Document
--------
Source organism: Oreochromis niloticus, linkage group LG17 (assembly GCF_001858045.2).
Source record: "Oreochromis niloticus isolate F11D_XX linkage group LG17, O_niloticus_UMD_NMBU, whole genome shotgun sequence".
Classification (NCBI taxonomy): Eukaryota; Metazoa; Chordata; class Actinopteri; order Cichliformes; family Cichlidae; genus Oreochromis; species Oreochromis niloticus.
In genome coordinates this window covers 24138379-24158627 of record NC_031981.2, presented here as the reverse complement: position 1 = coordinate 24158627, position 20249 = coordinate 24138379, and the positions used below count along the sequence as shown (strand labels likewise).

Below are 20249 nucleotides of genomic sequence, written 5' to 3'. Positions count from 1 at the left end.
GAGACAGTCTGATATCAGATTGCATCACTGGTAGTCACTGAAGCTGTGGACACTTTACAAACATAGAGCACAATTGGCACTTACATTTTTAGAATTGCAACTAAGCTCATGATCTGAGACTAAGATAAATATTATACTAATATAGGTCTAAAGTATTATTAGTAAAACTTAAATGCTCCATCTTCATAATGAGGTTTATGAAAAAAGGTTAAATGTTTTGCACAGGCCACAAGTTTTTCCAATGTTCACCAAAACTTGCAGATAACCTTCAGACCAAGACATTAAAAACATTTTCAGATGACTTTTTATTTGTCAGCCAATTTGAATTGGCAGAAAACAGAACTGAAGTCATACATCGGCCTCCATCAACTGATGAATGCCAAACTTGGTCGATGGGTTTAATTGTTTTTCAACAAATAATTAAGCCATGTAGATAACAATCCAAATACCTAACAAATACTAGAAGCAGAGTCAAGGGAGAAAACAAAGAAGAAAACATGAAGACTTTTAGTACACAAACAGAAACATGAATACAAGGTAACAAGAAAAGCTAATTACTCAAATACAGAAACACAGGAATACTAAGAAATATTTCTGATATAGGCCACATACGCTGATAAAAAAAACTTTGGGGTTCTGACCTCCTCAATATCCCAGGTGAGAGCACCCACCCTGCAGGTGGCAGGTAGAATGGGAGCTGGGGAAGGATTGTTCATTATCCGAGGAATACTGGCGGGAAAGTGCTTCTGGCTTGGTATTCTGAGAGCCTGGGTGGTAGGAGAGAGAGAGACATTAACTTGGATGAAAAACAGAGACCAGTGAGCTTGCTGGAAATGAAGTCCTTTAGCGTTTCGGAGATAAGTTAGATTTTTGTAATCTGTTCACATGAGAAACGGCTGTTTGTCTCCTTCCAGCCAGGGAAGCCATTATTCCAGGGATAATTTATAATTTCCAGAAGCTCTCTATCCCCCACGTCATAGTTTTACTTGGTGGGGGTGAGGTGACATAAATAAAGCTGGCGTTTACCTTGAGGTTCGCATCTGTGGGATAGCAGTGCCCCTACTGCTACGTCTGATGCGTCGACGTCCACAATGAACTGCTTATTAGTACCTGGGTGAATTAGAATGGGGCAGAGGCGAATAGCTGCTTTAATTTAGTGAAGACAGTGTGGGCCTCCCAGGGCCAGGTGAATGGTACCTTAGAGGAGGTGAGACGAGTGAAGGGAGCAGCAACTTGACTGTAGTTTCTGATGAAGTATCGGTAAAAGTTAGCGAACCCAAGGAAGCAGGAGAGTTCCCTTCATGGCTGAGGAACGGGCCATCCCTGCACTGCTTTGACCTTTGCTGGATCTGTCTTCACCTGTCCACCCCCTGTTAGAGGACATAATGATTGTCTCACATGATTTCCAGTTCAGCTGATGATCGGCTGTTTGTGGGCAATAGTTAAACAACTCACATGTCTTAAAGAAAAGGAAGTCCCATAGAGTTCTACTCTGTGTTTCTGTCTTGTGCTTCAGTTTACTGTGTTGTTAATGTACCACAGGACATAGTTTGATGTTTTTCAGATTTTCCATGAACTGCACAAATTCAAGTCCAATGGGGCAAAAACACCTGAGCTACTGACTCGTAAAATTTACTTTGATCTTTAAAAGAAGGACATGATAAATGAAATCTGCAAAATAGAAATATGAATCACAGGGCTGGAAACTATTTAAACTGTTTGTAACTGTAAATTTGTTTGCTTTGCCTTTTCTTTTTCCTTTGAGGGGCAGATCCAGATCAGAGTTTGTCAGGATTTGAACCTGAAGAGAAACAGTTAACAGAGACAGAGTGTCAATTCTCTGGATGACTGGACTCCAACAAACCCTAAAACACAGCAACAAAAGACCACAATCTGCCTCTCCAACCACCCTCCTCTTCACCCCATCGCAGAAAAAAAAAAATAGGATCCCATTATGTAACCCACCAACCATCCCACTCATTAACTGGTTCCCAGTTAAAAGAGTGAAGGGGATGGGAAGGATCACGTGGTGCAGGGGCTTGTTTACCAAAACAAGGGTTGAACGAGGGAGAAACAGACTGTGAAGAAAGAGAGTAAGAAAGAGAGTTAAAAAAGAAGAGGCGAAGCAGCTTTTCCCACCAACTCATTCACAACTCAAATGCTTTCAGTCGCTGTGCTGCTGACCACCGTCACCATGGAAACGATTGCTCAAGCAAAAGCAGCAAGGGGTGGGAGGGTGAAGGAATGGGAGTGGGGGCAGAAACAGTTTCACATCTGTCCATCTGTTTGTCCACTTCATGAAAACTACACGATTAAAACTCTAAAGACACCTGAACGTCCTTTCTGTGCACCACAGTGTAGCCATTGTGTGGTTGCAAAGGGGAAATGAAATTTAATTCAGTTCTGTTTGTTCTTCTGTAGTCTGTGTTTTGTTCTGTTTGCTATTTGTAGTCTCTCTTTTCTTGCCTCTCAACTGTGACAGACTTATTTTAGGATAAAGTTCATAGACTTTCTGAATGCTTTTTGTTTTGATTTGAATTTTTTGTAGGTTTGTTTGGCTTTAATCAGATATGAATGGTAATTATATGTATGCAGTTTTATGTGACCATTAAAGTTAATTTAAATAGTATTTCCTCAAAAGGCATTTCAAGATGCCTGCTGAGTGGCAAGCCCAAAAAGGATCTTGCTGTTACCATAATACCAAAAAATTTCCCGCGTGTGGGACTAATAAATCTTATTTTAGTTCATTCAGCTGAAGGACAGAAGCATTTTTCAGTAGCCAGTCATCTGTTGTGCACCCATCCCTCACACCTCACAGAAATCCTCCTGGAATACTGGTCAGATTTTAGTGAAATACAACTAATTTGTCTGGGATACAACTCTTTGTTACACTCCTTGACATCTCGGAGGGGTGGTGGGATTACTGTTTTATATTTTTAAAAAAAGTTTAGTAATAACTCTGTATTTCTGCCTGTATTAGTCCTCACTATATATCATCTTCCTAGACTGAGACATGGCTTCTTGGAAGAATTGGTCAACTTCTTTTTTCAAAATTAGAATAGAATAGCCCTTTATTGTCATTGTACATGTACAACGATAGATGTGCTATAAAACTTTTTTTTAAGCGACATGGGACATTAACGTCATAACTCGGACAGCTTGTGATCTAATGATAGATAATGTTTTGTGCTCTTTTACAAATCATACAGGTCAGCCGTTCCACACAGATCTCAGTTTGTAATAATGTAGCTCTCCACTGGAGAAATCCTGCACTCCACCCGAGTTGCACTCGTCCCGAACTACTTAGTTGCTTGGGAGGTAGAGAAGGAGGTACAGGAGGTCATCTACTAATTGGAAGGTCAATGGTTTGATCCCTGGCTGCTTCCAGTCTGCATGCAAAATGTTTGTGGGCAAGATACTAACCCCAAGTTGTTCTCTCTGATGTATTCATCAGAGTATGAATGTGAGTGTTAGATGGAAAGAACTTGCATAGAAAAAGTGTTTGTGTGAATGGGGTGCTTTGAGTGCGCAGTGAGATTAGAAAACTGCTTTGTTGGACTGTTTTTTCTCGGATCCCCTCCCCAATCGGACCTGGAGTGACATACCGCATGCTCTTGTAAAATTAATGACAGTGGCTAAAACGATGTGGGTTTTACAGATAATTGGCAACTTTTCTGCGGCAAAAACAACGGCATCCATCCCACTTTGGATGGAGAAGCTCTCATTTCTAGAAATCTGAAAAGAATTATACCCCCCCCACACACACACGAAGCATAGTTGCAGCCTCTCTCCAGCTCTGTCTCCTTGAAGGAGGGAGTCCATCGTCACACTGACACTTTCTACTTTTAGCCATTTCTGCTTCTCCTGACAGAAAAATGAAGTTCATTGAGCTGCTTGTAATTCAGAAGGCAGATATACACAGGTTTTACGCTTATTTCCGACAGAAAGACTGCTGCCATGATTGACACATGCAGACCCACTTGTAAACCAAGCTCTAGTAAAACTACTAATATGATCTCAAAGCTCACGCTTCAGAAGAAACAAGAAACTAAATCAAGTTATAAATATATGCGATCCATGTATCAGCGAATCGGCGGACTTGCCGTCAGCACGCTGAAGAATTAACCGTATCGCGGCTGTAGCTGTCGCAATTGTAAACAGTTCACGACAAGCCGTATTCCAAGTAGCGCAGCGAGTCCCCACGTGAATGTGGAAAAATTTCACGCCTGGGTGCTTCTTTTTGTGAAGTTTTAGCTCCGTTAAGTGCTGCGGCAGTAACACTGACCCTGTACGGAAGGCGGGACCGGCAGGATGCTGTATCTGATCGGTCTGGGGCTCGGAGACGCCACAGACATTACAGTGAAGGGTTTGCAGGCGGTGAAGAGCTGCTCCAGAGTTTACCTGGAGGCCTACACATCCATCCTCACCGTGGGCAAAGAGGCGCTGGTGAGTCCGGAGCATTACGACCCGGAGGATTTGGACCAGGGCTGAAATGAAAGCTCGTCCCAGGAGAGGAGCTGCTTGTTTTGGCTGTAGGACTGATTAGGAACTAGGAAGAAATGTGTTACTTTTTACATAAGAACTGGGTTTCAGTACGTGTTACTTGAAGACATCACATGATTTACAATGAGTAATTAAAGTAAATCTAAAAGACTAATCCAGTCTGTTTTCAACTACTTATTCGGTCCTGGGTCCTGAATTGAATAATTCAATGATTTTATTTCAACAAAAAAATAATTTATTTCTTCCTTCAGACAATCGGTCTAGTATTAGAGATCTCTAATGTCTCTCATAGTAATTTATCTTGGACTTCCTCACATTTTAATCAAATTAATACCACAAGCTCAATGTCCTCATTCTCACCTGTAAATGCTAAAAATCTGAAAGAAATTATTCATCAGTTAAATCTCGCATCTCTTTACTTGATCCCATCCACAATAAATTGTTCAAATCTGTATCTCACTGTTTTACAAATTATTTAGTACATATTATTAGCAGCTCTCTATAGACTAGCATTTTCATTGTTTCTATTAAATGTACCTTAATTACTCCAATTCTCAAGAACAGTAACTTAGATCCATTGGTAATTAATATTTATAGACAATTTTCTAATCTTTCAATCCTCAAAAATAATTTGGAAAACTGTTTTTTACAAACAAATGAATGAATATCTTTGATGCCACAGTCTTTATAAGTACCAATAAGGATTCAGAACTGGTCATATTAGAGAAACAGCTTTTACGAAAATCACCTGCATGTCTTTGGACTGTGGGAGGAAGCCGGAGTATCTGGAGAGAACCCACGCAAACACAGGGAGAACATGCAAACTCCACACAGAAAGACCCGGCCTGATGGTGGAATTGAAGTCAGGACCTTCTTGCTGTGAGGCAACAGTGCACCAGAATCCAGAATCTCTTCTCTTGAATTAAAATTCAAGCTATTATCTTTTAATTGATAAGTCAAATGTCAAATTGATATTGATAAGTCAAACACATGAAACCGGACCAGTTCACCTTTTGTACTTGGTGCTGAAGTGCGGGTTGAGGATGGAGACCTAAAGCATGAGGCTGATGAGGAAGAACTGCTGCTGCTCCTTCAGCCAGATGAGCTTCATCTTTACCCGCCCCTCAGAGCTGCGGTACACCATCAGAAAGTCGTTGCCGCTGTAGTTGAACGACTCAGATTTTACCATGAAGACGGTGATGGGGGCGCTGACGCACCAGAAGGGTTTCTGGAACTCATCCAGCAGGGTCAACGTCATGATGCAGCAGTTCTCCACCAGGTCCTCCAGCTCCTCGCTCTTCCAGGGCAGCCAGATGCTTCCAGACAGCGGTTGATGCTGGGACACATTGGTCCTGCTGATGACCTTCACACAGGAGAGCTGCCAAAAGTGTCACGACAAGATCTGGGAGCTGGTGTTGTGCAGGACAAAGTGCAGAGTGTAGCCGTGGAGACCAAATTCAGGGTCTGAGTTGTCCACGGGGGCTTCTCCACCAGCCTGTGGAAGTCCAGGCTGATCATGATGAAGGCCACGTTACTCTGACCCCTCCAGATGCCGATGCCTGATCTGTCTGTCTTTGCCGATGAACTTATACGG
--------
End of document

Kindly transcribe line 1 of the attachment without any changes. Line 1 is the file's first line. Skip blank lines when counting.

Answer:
Source organism: Oreochromis niloticus, linkage group LG17 (assembly GCF_001858045.2).